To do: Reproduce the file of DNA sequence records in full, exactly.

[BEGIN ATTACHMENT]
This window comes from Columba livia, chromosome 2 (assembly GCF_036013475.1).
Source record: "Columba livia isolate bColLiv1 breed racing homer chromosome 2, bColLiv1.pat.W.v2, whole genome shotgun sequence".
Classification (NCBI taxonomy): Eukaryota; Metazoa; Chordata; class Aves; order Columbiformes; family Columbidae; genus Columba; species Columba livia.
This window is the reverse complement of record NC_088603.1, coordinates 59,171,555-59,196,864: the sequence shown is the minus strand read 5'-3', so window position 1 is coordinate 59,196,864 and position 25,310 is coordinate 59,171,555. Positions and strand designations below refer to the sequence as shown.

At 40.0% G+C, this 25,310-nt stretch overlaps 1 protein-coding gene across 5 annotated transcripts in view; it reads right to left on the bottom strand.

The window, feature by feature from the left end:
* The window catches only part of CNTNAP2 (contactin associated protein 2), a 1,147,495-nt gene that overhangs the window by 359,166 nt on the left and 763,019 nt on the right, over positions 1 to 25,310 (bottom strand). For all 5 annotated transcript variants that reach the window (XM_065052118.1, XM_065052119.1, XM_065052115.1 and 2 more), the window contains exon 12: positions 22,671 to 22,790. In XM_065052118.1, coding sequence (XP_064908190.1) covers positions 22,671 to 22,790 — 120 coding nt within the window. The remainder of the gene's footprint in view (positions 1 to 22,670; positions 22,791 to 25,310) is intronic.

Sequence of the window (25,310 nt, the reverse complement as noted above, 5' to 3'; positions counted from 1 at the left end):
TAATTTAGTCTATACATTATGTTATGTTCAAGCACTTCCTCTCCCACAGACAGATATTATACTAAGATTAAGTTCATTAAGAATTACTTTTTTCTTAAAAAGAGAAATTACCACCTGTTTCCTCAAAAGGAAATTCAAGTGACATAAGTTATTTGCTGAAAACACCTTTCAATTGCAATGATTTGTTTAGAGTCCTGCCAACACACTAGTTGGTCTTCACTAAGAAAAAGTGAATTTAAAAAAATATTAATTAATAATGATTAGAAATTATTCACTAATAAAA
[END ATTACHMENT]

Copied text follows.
This window comes from Columba livia, chromosome 2 (assembly GCF_036013475.1).
Source record: "Columba livia isolate bColLiv1 breed racing homer chromosome 2, bColLiv1.pat.W.v2, whole genome shotgun sequence".
Classification (NCBI taxonomy): Eukaryota; Metazoa; Chordata; class Aves; order Columbiformes; family Columbidae; genus Columba; species Columba livia.
This window is the reverse complement of record NC_088603.1, coordinates 59,171,555-59,196,864: the sequence shown is the minus strand read 5'-3', so window position 1 is coordinate 59,196,864 and position 25,310 is coordinate 59,171,555. Positions and strand designations below refer to the sequence as shown.

At 40.0% G+C, this 25,310-nt stretch overlaps 1 protein-coding gene across 5 annotated transcripts in view; it reads right to left on the bottom strand.

The window, feature by feature from the left end:
* The window catches only part of CNTNAP2 (contactin associated protein 2), a 1,147,495-nt gene that overhangs the window by 359,166 nt on the left and 763,019 nt on the right, over positions 1 to 25,310 (bottom strand). For all 5 annotated transcript variants that reach the window (XM_065052118.1, XM_065052119.1, XM_065052115.1 and 2 more), the window contains exon 12: positions 22,671 to 22,790. In XM_065052118.1, coding sequence (XP_064908190.1) covers positions 22,671 to 22,790 — 120 coding nt within the window. The remainder of the gene's footprint in view (positions 1 to 22,670; positions 22,791 to 25,310) is intronic.

Sequence of the window (25,310 nt, the reverse complement as noted above, 5' to 3'; positions counted from 1 at the left end):
TAATTTAGTCTATACATTATGTTATGTTCAAGCACTTCCTCTCCCACAGACAGATATTATACTAAGATTAAGTTCATTAAGAATTACTTTTTTCTTAAAAAGAGAAATTACCACCTGTTTCCTCAAAAGGAAATTCAAGTGACATAAGTTATTTGCTGAAAACACCTTTCAATTGCAATGATTTGTTTAGAGTCCTGCCAACACACTAGTTGGTCTTCACTAAGAAAAAGTGAATTTAAAAAAATATTAATTAATAATGATTAGAAATTATTCACTAATAAAA